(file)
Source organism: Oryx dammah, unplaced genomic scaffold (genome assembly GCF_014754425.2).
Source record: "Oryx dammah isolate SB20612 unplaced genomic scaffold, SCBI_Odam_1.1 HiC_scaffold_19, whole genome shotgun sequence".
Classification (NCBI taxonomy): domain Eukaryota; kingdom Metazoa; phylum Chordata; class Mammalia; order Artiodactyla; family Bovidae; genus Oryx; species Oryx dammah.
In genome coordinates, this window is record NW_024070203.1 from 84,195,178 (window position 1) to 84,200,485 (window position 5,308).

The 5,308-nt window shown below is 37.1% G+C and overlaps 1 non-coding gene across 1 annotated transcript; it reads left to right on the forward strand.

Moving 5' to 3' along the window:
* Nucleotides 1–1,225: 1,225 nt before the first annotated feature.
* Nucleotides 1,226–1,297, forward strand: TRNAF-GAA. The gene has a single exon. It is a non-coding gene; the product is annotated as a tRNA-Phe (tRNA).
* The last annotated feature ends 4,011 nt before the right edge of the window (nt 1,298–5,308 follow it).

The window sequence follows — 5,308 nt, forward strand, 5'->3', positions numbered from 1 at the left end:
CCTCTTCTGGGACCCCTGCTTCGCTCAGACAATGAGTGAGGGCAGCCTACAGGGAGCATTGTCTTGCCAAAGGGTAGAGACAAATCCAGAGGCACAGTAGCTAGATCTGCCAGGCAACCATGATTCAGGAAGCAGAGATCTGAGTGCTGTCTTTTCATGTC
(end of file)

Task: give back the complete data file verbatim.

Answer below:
Source organism: Oryx dammah, unplaced genomic scaffold (genome assembly GCF_014754425.2).
Source record: "Oryx dammah isolate SB20612 unplaced genomic scaffold, SCBI_Odam_1.1 HiC_scaffold_19, whole genome shotgun sequence".
Classification (NCBI taxonomy): domain Eukaryota; kingdom Metazoa; phylum Chordata; class Mammalia; order Artiodactyla; family Bovidae; genus Oryx; species Oryx dammah.
In genome coordinates, this window is record NW_024070203.1 from 84,195,178 (window position 1) to 84,200,485 (window position 5,308).

The 5,308-nt window shown below is 37.1% G+C and overlaps 1 non-coding gene across 1 annotated transcript; it reads left to right on the forward strand.

Moving 5' to 3' along the window:
* Nucleotides 1–1,225: 1,225 nt before the first annotated feature.
* Nucleotides 1,226–1,297, forward strand: TRNAF-GAA. The gene has a single exon. It is a non-coding gene; the product is annotated as a tRNA-Phe (tRNA).
* The last annotated feature ends 4,011 nt before the right edge of the window (nt 1,298–5,308 follow it).

The window sequence follows — 5,308 nt, forward strand, 5'->3', positions numbered from 1 at the left end:
CCTCTTCTGGGACCCCTGCTTCGCTCAGACAATGAGTGAGGGCAGCCTACAGGGAGCATTGTCTTGCCAAAGGGTAGAGACAAATCCAGAGGCACAGTAGCTAGATCTGCCAGGCAACCATGATTCAGGAAGCAGAGATCTGAGTGCTGTCTTTTCATGTC